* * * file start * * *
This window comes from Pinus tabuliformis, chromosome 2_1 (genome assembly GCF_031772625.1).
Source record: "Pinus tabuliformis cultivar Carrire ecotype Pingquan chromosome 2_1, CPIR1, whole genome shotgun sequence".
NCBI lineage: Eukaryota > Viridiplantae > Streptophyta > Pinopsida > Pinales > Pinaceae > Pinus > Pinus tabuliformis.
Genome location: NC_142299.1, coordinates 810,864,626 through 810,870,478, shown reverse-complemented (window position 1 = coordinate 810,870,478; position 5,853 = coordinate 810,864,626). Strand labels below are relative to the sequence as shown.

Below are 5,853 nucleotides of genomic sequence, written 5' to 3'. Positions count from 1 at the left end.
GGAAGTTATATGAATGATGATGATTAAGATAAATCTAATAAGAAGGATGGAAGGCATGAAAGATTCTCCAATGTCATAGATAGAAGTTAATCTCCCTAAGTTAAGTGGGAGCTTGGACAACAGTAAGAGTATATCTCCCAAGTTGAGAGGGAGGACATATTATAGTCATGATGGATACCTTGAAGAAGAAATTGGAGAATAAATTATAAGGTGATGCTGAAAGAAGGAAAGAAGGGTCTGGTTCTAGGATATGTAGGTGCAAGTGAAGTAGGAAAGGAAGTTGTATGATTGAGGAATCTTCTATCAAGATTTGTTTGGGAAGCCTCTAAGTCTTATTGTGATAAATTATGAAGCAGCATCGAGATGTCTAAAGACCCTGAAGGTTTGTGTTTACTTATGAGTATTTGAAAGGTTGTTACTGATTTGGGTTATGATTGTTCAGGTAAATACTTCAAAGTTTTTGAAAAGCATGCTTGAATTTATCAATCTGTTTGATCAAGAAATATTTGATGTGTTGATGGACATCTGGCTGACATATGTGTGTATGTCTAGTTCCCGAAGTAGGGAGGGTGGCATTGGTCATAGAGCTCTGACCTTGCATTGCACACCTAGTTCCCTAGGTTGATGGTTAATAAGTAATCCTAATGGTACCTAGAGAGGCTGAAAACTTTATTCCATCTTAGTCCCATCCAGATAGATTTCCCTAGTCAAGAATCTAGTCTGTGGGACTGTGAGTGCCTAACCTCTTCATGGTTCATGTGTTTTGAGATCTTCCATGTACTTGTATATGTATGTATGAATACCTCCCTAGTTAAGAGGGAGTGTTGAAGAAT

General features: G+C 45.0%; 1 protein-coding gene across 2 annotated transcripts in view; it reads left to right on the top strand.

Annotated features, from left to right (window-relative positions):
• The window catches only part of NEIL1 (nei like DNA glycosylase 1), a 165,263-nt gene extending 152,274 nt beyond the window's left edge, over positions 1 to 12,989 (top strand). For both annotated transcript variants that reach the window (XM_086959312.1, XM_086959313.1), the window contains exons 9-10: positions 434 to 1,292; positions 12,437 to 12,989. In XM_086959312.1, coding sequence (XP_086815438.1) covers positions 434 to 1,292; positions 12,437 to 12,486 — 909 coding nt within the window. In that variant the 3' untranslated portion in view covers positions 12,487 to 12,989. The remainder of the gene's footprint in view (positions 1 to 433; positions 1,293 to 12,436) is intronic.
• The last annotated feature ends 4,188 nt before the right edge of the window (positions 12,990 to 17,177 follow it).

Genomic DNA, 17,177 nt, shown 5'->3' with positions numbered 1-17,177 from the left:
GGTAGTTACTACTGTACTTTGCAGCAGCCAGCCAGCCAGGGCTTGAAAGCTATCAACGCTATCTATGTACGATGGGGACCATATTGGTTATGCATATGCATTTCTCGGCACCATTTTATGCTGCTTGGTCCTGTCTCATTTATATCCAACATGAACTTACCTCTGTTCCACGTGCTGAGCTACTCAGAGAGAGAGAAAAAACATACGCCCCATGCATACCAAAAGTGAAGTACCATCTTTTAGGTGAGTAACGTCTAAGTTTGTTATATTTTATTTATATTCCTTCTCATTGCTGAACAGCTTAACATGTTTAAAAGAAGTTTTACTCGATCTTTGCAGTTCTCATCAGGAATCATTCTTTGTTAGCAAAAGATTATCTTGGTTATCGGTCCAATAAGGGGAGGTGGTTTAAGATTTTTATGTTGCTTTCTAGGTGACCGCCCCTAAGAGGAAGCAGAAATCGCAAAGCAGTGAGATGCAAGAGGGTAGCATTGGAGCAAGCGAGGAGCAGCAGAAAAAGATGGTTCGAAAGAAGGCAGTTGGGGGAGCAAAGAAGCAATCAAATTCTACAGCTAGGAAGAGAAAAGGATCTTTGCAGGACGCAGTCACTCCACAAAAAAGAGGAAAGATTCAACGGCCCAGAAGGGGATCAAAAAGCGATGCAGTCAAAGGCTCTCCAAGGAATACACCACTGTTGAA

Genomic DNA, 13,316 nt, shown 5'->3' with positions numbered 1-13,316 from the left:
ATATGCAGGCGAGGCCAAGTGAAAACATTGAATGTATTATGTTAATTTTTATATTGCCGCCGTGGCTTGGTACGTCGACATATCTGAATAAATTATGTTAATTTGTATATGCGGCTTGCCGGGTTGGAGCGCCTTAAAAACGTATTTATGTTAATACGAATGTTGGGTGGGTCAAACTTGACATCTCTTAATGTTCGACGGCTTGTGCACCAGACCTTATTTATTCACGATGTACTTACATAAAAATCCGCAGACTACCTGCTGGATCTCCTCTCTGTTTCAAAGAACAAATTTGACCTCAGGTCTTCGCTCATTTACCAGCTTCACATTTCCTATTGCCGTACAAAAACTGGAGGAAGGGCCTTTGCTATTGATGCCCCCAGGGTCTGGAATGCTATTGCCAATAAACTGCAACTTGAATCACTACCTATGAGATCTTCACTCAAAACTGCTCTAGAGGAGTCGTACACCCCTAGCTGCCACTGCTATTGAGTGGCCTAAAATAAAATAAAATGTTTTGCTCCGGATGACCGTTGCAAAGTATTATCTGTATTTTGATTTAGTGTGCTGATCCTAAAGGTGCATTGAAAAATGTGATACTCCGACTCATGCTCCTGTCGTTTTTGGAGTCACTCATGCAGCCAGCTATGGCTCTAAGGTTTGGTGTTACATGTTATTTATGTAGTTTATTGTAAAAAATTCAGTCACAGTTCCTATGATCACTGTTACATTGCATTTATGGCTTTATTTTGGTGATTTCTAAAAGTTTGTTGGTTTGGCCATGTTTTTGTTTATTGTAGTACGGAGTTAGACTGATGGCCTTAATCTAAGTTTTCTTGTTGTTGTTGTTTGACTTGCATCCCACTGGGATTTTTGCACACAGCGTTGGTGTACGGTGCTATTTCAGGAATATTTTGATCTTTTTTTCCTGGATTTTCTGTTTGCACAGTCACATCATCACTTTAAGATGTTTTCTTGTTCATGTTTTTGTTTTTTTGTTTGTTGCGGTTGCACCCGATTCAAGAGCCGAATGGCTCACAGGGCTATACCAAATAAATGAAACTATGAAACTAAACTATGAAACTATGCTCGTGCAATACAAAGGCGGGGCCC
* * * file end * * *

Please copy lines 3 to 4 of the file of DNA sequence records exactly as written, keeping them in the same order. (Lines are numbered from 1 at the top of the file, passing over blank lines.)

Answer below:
NCBI lineage: Eukaryota > Viridiplantae > Streptophyta > Pinopsida > Pinales > Pinaceae > Pinus > Pinus tabuliformis.
Genome location: NC_142299.1, coordinates 810,864,626 through 810,870,478, shown reverse-complemented (window position 1 = coordinate 810,870,478; position 5,853 = coordinate 810,864,626). Strand labels below are relative to the sequence as shown.